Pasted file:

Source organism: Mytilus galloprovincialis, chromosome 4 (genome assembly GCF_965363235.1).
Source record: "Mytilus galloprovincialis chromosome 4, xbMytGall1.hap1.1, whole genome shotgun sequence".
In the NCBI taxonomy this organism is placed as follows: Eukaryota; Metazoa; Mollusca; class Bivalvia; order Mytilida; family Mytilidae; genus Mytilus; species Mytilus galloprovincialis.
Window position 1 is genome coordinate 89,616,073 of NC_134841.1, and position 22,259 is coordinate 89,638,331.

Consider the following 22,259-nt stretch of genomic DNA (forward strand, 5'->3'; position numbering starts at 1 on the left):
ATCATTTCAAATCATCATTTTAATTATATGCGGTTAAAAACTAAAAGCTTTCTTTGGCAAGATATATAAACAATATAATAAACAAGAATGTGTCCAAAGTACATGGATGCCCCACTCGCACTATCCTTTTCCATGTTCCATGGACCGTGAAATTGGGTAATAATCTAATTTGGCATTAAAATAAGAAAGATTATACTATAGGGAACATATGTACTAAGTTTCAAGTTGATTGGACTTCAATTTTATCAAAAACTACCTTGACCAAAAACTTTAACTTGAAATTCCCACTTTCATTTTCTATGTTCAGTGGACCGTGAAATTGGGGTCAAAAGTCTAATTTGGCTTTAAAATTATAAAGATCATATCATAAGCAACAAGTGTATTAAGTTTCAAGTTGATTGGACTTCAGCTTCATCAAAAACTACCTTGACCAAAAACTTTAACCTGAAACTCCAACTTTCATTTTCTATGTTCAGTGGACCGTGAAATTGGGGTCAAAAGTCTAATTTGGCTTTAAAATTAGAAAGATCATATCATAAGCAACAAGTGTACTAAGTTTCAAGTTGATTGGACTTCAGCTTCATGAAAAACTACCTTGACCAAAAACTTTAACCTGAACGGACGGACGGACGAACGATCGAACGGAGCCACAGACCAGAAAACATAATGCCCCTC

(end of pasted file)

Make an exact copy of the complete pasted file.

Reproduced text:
Source organism: Mytilus galloprovincialis, chromosome 4 (genome assembly GCF_965363235.1).
Source record: "Mytilus galloprovincialis chromosome 4, xbMytGall1.hap1.1, whole genome shotgun sequence".
In the NCBI taxonomy this organism is placed as follows: Eukaryota; Metazoa; Mollusca; class Bivalvia; order Mytilida; family Mytilidae; genus Mytilus; species Mytilus galloprovincialis.
Window position 1 is genome coordinate 89,616,073 of NC_134841.1, and position 22,259 is coordinate 89,638,331.

Consider the following 22,259-nt stretch of genomic DNA (forward strand, 5'->3'; position numbering starts at 1 on the left):
ATCATTTCAAATCATCATTTTAATTATATGCGGTTAAAAACTAAAAGCTTTCTTTGGCAAGATATATAAACAATATAATAAACAAGAATGTGTCCAAAGTACATGGATGCCCCACTCGCACTATCCTTTTCCATGTTCCATGGACCGTGAAATTGGGTAATAATCTAATTTGGCATTAAAATAAGAAAGATTATACTATAGGGAACATATGTACTAAGTTTCAAGTTGATTGGACTTCAATTTTATCAAAAACTACCTTGACCAAAAACTTTAACTTGAAATTCCCACTTTCATTTTCTATGTTCAGTGGACCGTGAAATTGGGGTCAAAAGTCTAATTTGGCTTTAAAATTATAAAGATCATATCATAAGCAACAAGTGTATTAAGTTTCAAGTTGATTGGACTTCAGCTTCATCAAAAACTACCTTGACCAAAAACTTTAACCTGAAACTCCAACTTTCATTTTCTATGTTCAGTGGACCGTGAAATTGGGGTCAAAAGTCTAATTTGGCTTTAAAATTAGAAAGATCATATCATAAGCAACAAGTGTACTAAGTTTCAAGTTGATTGGACTTCAGCTTCATGAAAAACTACCTTGACCAAAAACTTTAACCTGAACGGACGGACGGACGAACGATCGAACGGAGCCACAGACCAGAAAACATAATGCCCCTC